In his excellent book “Enduring Alliance: A History of NATO and the Postwar Global Order”, Timothy Andrews Sayle, an assistant professor of history at the University of Toronto, offers a fascinating account of transatlantic policy-making.
Sayle devotes much attention to the formative phase of the North Atlantic Alliance in the late 1940s and early 1950s, stressing the sincere desire of Western leaders – many of whom had witnessed two world wars – to avoid yet another military conflagration in Europe. He also points out that the Soviet threat was perceived less in tanks rolling westward, but in subverting the weakened post-war societies of Western Europe. Against this background, NATO was not just a military bulwark against a Soviet invasion, but a means to provide Western Europe with the self-confidence needed to withstand Moscow’s salami tactics of subjugating one state after another.
The Alliance was founded at a time when empires still existed. Sayle convincingly demonstrates how France and the United Kingdom tried – and ultimately failed – to “use” NATO to help arrest the collapse of their colonial policies. For example, the Washington Treaty, NATO’s founding treaty, initially included France’s Algerian departments. A few years later, France and the United Kingdom found themselves at loggerheads with the United States over their position on the Suez Crisis. Yet Washington remained firm in its belief that the age of empires was over and that the Alliance should not be perceived as supporting an idea that would alienate most of the rest of the world. Interestingly enough, a decade later, when the United States asked for support in Vietnam, its European Allies had lost all appetite for using NATO beyond its European borders.
Sayle persuasively explains the United Kingdom’s constant balancing act between being the preferred Ally of the United States, while also seeking access to the European Economic Community’s benefits. He also details the irritations caused by French leader Charles De Gaulle, who loathed NATO while at the same time demanding its support in French colonial affairs in Northern Africa. De Gaulle also made a pitch for a triumvirate of France, the United Kingdom and the United States to run the Alliance. Yet, after the easing of Cold War tensions in the wake of the end of the Cuban Missile Crisis and having vetoed Britain’s first application for membership in the European Economic Community, he took France out of NATO’s military arrangements in 1966. He believed that his country no longer needed the protection of the United States. Consequently, the Federal Republic of Germany started to play a more self-confident role in the Alliance. However, Sayle also shows the contradictory views held by some Allies about a rising West Germany: fears that the Germans might elect a revanchist government and seek to acquire nuclear weapons varied with fears that Bonn could seek accommodation with Moscow at the expense of Allied unity.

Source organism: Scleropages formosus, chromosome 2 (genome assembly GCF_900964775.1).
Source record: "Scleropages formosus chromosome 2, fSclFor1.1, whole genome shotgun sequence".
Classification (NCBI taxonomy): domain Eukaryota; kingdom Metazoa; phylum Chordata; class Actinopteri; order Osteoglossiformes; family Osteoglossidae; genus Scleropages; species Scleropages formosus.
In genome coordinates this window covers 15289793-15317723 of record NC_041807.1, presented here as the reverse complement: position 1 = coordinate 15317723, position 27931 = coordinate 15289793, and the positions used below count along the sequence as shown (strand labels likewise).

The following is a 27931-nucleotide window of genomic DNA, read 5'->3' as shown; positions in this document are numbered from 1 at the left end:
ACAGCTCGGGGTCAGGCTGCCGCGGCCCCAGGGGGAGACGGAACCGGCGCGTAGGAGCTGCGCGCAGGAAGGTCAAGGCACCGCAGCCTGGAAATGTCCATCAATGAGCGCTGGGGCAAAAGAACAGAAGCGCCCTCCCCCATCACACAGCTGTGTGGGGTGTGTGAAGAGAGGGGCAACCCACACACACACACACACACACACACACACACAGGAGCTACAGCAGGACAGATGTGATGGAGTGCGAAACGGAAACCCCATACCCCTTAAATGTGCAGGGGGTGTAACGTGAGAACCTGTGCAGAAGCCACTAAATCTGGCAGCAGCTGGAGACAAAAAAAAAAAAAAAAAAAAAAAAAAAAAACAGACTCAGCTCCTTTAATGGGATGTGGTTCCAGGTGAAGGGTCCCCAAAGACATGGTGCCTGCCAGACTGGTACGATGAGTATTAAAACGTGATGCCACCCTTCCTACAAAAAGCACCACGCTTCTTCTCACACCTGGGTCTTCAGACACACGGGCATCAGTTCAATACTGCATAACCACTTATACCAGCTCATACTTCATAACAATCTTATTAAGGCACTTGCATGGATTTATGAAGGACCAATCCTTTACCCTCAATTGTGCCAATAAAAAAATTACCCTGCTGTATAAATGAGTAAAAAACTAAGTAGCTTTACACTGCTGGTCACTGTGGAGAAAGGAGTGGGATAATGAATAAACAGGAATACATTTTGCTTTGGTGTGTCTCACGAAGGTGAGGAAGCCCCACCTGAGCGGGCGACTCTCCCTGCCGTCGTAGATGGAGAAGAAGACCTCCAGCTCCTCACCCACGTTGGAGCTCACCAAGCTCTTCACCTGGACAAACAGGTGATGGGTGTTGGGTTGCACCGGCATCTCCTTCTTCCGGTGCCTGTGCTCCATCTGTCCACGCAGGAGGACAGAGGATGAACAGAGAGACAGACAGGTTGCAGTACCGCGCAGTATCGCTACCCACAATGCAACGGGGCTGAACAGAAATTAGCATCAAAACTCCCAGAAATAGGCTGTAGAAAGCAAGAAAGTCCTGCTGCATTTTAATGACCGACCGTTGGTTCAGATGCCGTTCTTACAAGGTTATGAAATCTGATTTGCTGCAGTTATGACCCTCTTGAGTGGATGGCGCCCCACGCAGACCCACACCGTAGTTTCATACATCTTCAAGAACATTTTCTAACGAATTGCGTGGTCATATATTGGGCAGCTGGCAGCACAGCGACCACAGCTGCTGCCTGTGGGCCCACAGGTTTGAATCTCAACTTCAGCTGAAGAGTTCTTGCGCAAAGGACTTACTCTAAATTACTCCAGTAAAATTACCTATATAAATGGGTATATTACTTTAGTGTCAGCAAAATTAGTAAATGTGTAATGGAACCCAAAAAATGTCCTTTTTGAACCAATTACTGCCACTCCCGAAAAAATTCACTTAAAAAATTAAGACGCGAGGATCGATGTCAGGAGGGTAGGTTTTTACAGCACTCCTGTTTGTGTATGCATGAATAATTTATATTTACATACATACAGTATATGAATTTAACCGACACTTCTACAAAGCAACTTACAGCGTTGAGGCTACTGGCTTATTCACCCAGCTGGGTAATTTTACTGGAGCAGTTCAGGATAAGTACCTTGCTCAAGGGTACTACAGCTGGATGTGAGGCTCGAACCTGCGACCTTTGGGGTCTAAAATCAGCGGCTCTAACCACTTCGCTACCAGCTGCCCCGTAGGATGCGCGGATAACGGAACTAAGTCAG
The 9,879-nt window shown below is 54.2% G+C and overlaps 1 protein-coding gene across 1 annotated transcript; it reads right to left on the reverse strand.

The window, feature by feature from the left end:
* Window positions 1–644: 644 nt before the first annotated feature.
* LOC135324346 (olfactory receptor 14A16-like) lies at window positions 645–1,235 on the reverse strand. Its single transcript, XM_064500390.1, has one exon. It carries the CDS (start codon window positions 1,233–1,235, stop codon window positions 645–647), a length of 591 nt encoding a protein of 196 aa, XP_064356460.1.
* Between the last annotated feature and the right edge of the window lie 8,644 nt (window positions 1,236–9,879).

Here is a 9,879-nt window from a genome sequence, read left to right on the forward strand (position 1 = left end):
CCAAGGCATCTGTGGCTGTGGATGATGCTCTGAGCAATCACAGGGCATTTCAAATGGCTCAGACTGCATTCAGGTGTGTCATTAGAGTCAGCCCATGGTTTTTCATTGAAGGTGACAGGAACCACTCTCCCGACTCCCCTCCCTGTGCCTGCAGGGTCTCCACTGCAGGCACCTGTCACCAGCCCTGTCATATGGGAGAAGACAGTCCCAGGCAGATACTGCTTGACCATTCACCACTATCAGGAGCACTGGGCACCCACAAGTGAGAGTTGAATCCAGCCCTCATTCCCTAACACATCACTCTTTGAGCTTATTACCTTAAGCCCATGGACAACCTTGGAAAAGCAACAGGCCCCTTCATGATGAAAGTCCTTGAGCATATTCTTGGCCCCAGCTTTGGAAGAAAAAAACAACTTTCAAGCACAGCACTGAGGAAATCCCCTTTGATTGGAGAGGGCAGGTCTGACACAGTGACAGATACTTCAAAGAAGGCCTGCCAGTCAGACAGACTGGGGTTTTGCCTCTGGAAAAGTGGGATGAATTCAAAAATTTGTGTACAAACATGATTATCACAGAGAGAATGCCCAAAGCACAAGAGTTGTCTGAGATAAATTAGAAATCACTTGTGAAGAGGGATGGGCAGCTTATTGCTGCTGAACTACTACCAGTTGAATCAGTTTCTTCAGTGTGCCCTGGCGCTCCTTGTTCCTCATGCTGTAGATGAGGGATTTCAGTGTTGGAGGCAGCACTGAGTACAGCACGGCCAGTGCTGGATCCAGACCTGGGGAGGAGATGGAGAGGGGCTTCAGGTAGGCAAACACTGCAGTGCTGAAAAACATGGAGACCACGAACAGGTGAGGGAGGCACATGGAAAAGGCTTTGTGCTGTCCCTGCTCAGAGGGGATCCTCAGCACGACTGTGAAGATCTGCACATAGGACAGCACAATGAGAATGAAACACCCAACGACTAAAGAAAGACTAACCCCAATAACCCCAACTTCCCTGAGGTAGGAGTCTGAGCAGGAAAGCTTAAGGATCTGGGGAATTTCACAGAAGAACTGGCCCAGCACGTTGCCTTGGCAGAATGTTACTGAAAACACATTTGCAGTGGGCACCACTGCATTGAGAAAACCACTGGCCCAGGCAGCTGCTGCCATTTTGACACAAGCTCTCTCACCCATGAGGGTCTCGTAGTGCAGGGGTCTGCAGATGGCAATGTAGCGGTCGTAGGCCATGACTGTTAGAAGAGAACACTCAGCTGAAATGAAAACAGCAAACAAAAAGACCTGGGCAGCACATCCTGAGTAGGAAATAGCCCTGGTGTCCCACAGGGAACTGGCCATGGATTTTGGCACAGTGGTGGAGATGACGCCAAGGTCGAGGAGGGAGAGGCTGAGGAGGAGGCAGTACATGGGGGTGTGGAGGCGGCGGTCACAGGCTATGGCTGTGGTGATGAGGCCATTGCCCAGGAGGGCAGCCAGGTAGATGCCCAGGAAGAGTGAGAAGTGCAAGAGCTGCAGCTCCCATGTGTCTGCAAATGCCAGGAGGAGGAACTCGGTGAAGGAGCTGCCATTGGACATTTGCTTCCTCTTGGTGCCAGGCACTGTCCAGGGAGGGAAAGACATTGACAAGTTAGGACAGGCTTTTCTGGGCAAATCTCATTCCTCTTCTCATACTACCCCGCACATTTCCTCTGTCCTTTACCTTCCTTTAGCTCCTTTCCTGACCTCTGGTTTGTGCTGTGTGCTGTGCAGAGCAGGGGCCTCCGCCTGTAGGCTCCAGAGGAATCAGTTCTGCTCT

Sayle maintains that the Alliance, in the eyes of its leaders, had not one, but two adversaries: there was Moscow, to be sure, but there were also Western electorates. In the author’s narrative, the greatest challenge to NATO was the ballot box. Western leaders were constantly worried that the populations of the member countries would no longer support the Alliance, and that leaders might be pushed by their electorates into adopting policies that would undermine Western cohesion. To put it bluntly, what really could change the balance of power in Europe was not a Soviet invasion, but changing political alignments.